Gen, Grant declined to permit Confederate officers at Vicksburg to take their servants (slaves) as private property. (Draper, Vol III, p. 52.) The Japanese permitted the men to take with them their tents and necessary personal belongings, the officers to take baggage within the limits or weights fixed for corresponding ranks in the Japanese Army, though reasonable excesses not objected to. (Ariga, p. 312.) The Japanese declined to assume any responsibility for the private property of Russian officers... (Ariga, p. 325.) Vide ante as to prisoners, pars. 52-55.

(c) The evacuation of and taking possession of the surrendered place. :

The provisions relative to the withdrawal of the defenders and the entering into possession by the besiegers are fixed in adyance with absolute precision, according to the circumstances of each case.

Commissions are named for the delivery and taking possession, respectively."

5 The details for the evacuation and taking possession of Port Arthur were incorporated in an annex to the convention. For latter see Appendix D, this chapter,

(f) Provisions relative to the medical personnel, sick, and wounded.

6 The provision with regard 'to the medical personnel, sick, and wounded is contained in Art. IX of the treaty of Port Arthur, Appendix D, this chapter, and conforms to the provisions of The Hague and Geneva Conventions,

(9) Provisions for taking over the civil government and property of the place, with regard to the peaceable population.

These, together with the preparation of the lists of prisoners, repatriation of prisoners, etc., may be arranged in what is known as the appendix to the original terms of the convention.'

? The civil and military archives may be left in the hands of the officials of the vanquished party. Land Warfare, Opp., par. 319.

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case the powers of the mi or by virtuent are the same. Vide Dig. Int.

(h) Stipulations with regard to the immediate handing over to the besiegers of certain forts or places, or other similar provisions, as a pledge for the fulfillment of the capitulation.

8 This was done at Paris and likewise at Port Arthur. See treaties, Appendix D, this chapter. 255. Damage or destruction of property prohibited after capit

as a capitulation to demolish, destroy, or injure the works, arms,

is signed, the capitulator stores, or ammunition in his possession during the time which elapses between the signing and the execution of the capitulation, unless otherwise stipulated in same."

1“ Nothing, however, prevents a commander who intends to surrender from destroying fortifications, war material, and stores, the possession of which might assist the enemy, providing he does so before signing the capitulation."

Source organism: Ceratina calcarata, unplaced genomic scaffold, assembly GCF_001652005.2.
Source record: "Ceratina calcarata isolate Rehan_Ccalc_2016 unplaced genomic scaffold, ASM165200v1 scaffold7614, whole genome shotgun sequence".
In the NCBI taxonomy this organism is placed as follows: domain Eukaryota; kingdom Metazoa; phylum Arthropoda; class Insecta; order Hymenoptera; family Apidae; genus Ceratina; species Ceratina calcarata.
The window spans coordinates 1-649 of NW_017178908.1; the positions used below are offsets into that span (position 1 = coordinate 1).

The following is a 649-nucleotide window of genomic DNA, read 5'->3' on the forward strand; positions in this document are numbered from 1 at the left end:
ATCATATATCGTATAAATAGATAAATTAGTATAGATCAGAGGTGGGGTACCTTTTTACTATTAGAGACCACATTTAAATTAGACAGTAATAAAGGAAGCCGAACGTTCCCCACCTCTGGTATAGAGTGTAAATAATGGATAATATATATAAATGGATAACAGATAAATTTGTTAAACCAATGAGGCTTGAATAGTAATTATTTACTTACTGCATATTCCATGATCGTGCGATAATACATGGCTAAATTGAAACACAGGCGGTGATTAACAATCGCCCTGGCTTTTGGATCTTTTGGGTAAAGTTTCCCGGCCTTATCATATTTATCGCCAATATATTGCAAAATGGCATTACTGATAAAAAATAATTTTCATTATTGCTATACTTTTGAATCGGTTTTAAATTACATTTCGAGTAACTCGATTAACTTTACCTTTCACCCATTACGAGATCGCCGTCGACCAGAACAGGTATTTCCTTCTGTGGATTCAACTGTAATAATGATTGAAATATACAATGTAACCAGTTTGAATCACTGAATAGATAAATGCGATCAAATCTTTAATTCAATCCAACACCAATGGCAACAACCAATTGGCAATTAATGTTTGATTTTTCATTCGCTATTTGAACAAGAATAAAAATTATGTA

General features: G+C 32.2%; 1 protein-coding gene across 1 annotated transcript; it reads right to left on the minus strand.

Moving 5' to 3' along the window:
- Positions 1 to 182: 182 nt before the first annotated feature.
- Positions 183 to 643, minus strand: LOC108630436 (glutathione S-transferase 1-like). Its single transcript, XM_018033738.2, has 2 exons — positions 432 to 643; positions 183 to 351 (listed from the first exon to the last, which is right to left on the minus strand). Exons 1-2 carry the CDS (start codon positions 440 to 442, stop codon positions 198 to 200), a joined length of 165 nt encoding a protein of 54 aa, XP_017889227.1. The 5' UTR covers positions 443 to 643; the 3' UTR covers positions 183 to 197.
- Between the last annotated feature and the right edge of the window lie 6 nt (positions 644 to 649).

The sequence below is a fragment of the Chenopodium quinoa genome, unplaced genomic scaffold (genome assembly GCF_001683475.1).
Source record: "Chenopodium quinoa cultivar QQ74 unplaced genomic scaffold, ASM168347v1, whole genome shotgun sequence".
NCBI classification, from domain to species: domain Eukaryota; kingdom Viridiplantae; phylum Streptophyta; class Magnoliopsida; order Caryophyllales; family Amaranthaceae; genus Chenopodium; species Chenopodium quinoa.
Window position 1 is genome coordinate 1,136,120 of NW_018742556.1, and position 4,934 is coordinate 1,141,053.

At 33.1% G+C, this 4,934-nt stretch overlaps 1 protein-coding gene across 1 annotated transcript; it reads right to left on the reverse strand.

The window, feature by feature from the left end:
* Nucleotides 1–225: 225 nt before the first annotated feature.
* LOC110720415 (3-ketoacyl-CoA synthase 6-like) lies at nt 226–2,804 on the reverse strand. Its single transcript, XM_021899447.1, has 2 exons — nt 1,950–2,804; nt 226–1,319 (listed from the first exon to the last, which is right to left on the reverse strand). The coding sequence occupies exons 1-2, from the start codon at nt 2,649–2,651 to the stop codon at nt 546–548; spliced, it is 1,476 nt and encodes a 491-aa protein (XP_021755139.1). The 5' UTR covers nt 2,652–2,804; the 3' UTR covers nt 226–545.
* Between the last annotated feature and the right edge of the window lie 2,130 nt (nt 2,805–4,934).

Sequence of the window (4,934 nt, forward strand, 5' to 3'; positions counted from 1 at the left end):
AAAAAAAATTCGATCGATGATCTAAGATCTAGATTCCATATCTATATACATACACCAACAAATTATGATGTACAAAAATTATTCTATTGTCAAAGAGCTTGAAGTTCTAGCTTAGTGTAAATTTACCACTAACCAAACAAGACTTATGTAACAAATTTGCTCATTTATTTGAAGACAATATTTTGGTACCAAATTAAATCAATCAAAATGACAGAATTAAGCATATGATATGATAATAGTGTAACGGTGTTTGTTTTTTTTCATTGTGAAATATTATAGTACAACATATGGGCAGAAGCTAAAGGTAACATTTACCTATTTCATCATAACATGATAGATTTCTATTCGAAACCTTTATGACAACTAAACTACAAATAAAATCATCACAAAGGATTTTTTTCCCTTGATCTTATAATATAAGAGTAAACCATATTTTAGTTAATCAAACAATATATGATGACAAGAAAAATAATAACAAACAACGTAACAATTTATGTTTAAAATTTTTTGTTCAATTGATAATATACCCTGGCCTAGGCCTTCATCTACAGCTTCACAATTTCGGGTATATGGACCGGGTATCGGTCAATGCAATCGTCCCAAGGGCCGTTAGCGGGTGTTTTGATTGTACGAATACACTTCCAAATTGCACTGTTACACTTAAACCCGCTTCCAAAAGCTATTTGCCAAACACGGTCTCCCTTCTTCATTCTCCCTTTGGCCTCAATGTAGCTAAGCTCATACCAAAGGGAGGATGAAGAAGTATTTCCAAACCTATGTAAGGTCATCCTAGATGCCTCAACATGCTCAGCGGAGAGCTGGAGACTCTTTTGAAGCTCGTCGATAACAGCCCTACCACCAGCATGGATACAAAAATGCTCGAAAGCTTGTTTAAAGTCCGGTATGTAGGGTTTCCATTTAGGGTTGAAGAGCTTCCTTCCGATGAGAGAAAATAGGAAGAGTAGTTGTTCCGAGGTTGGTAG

Marshal Bazaine was tried for surrendering Metz and was sentenced to death and military degradation for treating with the enemy without having previously done all that duty and honor required." charged, among other things, with failing to destroy his arms and ammunition before surrenderinga Cassell's History, Vol. 1, p. 296. Hozier, Franco-Prussian War, Vol. II, p. 121, Cited in Spaight, War on Land, p. 252.

256. Denunciation of capitulation.-A capitulation can be denounced and hostilities immediately resumed for failure to execute any clause which has been agreed upon, or in case it was obtained through a breach of faith." . 1 Land Warfare, Opp., p. 824. It may not, however, be annulled, because one of the parties has been induced to agree to it by ruse, or from motives for which there is no justification, or by his own in

In 1898 the Spanish Government contended that the capitulation of Manila, which occurred on the 14th, was null and void, because the that the hostilities shoiune denso days before, on August 12, stipulated

The United States claimed that by the terms of the protocol it was to take effect upon receipt of notice of same; that notice had been immediately dispatched, but was not reto the nature of the right by which the United States libres that citas bay, and harbor of Manila, it is the opinion of this Government that it is immaterial whether the occupation is to be considered as existing by of

, Law, Moore, sec. 1160. Mr. Oppenheim says in this connection:"A capitulation which took place after a general armistice has been agreed edge, is null and voia, unless the artistice stipulatea de Stadiono brows tilities from the time when notification reaches the different forces concerned, and not from the date of signature." Land Warfare, par. 325.

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APPENDIX A.

CAPITULATION AT METZ, 1870.